Classic Alternatives: Keith Roberts’ Pavane
I’ve always been fascinated by history, which is one reason why I write about it. So by extension one of the kinds of speculative fiction which has always fascinated me is the alternate history tale. Whether as a ‘pure’ alternate history tale, describing a world where things just happened to go a different way than we knew, or as a ‘warped’ history in which deliberate meddling has created some new reality, the rethinking of historical assumptions is challenging and invigorating — at least, up to a point. The changes have to make sense.
I think a lot of science fiction and fantasy requires careful attention to setting; attention in constructing a setting, attention in how the setting is communicated to the reader, and attention in working the setting and its communication smoothly into the narrative. Along, of course, with attention to how the setting affects character, and, ultimately, the language a character uses and the language in which the story is told. The alternate-history story is an extreme example of all these things. It’s the setting that makes it the story it is. And in changing history, the writer makes decisions about character, style, and — implicitly — theme and structure; as in any kind of sf, what kind of fictional world the writer creates is intimately connected with what the story’s about and how it’s told.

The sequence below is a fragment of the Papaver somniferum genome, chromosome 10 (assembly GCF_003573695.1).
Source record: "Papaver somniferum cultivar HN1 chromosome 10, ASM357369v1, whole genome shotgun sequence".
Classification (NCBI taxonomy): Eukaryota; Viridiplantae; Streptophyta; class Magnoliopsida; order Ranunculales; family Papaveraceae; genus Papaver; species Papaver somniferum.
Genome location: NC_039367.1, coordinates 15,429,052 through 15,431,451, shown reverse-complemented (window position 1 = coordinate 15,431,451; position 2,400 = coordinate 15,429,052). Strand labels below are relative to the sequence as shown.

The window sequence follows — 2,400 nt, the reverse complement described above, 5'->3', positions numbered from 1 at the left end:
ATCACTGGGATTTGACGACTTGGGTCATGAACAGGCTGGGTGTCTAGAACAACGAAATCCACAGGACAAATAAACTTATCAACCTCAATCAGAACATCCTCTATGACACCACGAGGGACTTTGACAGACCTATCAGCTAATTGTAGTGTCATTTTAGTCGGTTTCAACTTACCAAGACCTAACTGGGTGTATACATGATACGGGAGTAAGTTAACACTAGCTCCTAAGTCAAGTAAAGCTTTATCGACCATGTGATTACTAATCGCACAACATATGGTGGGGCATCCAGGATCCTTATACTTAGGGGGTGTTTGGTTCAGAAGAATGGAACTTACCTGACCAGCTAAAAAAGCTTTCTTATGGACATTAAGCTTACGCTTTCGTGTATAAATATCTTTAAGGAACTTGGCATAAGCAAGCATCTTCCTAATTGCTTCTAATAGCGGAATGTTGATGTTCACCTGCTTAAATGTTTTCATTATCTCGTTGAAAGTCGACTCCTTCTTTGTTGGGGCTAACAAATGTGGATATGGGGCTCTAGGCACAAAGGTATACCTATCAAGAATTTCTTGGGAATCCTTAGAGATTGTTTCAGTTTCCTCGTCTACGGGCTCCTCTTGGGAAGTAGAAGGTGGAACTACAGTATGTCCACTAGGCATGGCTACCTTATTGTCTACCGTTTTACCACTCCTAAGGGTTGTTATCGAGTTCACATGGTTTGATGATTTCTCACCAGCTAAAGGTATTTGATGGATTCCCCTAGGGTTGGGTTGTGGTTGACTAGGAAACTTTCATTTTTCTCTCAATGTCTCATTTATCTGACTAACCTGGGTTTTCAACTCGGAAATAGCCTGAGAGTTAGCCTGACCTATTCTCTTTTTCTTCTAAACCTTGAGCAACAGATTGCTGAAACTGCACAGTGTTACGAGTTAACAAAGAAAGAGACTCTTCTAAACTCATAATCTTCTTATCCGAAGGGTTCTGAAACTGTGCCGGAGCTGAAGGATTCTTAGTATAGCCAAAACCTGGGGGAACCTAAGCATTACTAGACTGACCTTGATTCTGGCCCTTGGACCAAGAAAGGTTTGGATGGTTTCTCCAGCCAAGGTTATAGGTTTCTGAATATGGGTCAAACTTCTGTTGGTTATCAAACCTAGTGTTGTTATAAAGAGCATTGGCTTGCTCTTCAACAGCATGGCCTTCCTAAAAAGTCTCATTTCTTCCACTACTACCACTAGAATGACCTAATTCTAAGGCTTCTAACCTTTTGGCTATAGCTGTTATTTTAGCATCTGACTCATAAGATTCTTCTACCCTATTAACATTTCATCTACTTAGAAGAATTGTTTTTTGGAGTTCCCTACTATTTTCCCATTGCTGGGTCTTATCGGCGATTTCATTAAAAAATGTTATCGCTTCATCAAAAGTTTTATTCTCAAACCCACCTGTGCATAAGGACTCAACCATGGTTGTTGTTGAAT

Which brings me around to Keith Roberts’ novel Pavane. It’s a set of linked short stories, describing a world in which Queen Elizabeth I of England was assassinated, the Spanish Armada conquered England, and Europe remained wholly Catholic. The book, first published in 1966, takes place in the late twentieth century of this other world, in which technological and social progress has been slowed by the authoritatian hand of the Church. It moves from character to character, showing developments over the course of generations as some things change and some things do not.
It’s a fascinating book, but not necessarily for its sf aspects. Roberts’ sense of imagery and character is very strong, and most of the short stories focus on the perceptions and history of a single person whose significance to the overall development of the alternate world is not immediately apparent. Roberts explores his characters, their lives and feelings and insights, and the sense of them as real people living in a real world with its own history and weight is convincing.
Which is impressive, because I have a lot of reservations about the nature of the world he’s created. I found myself unconvinced that the Early Modern Catholic Church would be able to hold back developments in science and politics (even if they wanted to); Roberts seems to see the Church as temporally powerful in a way that I’m not sure is really tenable. And even if I were to believe that the Church would develop the authority he suggests, I’d doubt it could maintain it. The Protestant Reformation was, among other things, a way for rulers of states to get out from under the authority of Rome; even if one Reformation was crushed, why wouldn’t another develop?